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Giants/Jets Survive Tense Vote To Land Super Bowl XLVIII In '14
Published May 26, 2010
|NFL Owners Make History By Awarding 2014
Super Bowl To New Meadowlands Stadium
The NFL's vote on the host for Super Bowl XLVIII "dragged on for four tortuous rounds before the owners finally made history" yesterday by awarding the game to the Giants and Jets and New Meadowlands Stadium, according to Bart Hubbuch of the N.Y. POST. The N.Y./N.J. area will become the "first region with average February temperatures below 50 degrees and an open-air stadium to hold the big game." While the joint bid for the '14 game was "long billed as a chip-shot field goal," several owners yesterday "fretted over the chance of brutal February weather ... ruining the sport’s marquee event." In addition to the Buccaneers and Dolphins -- which both also bid to host the game -- the Ravens, Texans, Bills and Cardinals were "among the teams that confirmed voting against New York throughout all four votes." The final vote remains a "closely guarded secret known only to NFL commissioner Roger Goodell and the league official who tabulated the totals, but the gravity of the final outcome could not be denied." Giants President & CEO John Mara: "It’s a huge relief. I want to thank the owners for having confidence in our ability to host this game and for having the guts to want to make some history" (N.Y. POST, 5/26). Mara after the vote said, "The only concern that any owner expressed to us was the weather. One or two owners were concerned about setting a precedent for other cold-weather sites. Most of the people we spoke to were extremely supportive." Although Goodell "downplayed his role to help New York/New Jersey become the first outdoor cold-weather Super Bowl host, he admitted that he'd continue to challenge owners to think outside the box" (N.Y. DAILY NEWS, 5/26).
INSIDE THE BIDS: In DC, Mark Maske notes the Giants/Jets bid included "contingency plans for dealing with inclement weather, plus accommodations for fans such as fire pits in the parking lots and heated seat cushions and hand warmers in the stands" (WASHINGTON POST, 5/26). ESPN N.Y.'s Rich Cimini notes New Meadowlands Stadium will have "hundreds of folks ready to shovel away snow and anything else they can do to make the experience more than just bearable." The Giants/Jets bid presentation featured a "video that included clips from historic cold-weather games, including Adam Vinatieri's ... field goal for the Patriots in the 2001 divisional playoffs in Foxborough" (ESPNNEWYORK.com, 5/25). In N.Y., Gary Myers reports while the presentation "highlighted the positives of winter football, New York ... didn't use one celebrity." The Tampa bid video "had an impassioned speech from Tampa resident Dick Vitale," which one owner thought "was ridiculous" (N.Y. DAILY NEWS, 5/26).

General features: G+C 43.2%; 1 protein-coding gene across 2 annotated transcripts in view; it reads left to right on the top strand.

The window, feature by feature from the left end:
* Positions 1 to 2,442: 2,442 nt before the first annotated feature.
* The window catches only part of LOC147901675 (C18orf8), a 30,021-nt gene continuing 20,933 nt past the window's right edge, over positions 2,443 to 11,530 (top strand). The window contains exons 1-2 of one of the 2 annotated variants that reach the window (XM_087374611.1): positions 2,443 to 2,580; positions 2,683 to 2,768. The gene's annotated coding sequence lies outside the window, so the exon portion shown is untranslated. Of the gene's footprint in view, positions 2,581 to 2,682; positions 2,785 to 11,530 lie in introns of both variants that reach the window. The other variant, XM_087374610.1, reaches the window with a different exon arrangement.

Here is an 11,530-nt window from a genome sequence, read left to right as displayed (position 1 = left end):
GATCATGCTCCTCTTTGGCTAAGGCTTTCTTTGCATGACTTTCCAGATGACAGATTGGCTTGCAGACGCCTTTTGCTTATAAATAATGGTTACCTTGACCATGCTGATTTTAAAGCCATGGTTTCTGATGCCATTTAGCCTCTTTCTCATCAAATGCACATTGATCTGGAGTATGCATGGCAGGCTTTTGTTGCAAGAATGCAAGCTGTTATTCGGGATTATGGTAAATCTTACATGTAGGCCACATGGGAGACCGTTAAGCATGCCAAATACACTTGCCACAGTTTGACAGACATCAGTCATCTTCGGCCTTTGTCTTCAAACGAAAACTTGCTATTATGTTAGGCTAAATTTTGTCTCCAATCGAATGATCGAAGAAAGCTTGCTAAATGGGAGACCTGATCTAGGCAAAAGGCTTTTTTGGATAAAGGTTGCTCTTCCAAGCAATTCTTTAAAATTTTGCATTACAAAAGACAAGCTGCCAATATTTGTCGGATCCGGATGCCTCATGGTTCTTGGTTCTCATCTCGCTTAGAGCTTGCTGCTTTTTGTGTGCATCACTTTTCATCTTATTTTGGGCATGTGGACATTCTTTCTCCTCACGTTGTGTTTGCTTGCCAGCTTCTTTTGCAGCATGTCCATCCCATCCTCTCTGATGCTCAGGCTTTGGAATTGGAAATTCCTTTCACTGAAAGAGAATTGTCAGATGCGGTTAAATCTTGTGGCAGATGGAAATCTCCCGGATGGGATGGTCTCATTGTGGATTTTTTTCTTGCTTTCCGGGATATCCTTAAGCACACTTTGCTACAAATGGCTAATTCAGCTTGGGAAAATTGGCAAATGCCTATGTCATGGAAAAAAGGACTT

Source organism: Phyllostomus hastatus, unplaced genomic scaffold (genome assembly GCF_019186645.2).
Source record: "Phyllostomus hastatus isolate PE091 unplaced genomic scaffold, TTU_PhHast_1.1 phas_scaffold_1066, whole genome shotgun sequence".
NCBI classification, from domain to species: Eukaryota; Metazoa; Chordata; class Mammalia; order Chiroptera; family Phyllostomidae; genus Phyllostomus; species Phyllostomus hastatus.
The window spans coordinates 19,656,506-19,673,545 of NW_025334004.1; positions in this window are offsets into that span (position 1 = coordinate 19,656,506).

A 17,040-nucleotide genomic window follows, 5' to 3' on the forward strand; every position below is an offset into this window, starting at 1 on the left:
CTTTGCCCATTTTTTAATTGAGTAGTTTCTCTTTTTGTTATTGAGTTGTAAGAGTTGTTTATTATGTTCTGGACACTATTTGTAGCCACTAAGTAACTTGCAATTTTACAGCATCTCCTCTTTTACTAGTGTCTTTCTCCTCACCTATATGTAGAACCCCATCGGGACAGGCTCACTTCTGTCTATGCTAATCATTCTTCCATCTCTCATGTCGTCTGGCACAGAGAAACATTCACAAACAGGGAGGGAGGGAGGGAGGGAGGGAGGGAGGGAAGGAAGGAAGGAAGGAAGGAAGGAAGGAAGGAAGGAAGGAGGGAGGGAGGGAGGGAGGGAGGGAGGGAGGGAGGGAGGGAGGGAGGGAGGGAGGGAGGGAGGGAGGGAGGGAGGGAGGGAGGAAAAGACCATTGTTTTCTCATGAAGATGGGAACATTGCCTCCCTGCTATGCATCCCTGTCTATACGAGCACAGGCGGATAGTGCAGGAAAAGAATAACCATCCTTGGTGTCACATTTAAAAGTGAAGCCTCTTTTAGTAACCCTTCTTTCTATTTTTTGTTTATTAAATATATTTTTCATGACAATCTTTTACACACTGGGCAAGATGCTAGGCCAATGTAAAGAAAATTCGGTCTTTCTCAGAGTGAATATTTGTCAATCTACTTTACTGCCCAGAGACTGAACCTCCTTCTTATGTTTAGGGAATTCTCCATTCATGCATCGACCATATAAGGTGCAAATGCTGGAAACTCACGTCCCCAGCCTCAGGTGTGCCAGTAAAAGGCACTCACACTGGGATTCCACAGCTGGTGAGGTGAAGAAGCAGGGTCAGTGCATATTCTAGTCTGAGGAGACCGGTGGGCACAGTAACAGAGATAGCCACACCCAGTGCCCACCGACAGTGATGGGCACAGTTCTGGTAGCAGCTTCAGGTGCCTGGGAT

SEEKING SHELTER FROM THIS STORM: In Miami, Greg Cote writes under the header, "NFL Goes Insane With Super Bowl In New Jersey." Cote: "The league should be arrested for prostitution, because, in effect, the NFL has broken its own rules on mild-climate Super Bowls to reward the Jets and Giants for building a $1.6 billion stadium." He adds, "You're going to play a Super Bowl in the bitter cold with a probability of snow by choice!? ... Why play the biggest of all games in fair weather? Makes too much sense" (MIAMI HERALD, 5/26). SPORTINGNEWS.com’s Mike Florio wrote there is a “fine line between being edgy and going loco,” and yesterday’s decision “makes us wonder whether plenty of people have lost their marbles.” The Super Bowl is the “single greatest day on the American sports calendar,” and it “needs to be protected from circumstances that can make the experience something other than super” (SPORTINGNEWS.com, 5/25). In Austin, Cedric Golden writes the "most important game in professional sports should not be played in an area where bad weather can overshadow what's happening on the field" (AUSTIN AMERICAN-STATESMAN, 5/26). USA TODAY's Reid Cherner: "Cold-weather football during the regular season is among the most pleasurable things to watch in sports. A Super Bowl dictated by the elements is another kettle of frozen fish" (USA TODAY, 5/26). CBSSPORTS.com's Clark Judge: "Having a Super Bowl at the Meadowlands in February makes about as much sense as holding the NHLs' next Winter Classic in Tampa" (CBSSPORTS.com, 5/25). In Indianapolis, Bob Kravitz: "So when's the Cleveland Super Bowl?" (INDIANAPOLIS STAR, 5/26).
|Hill Says Super Bowl In N.Y.
Should Create Buzz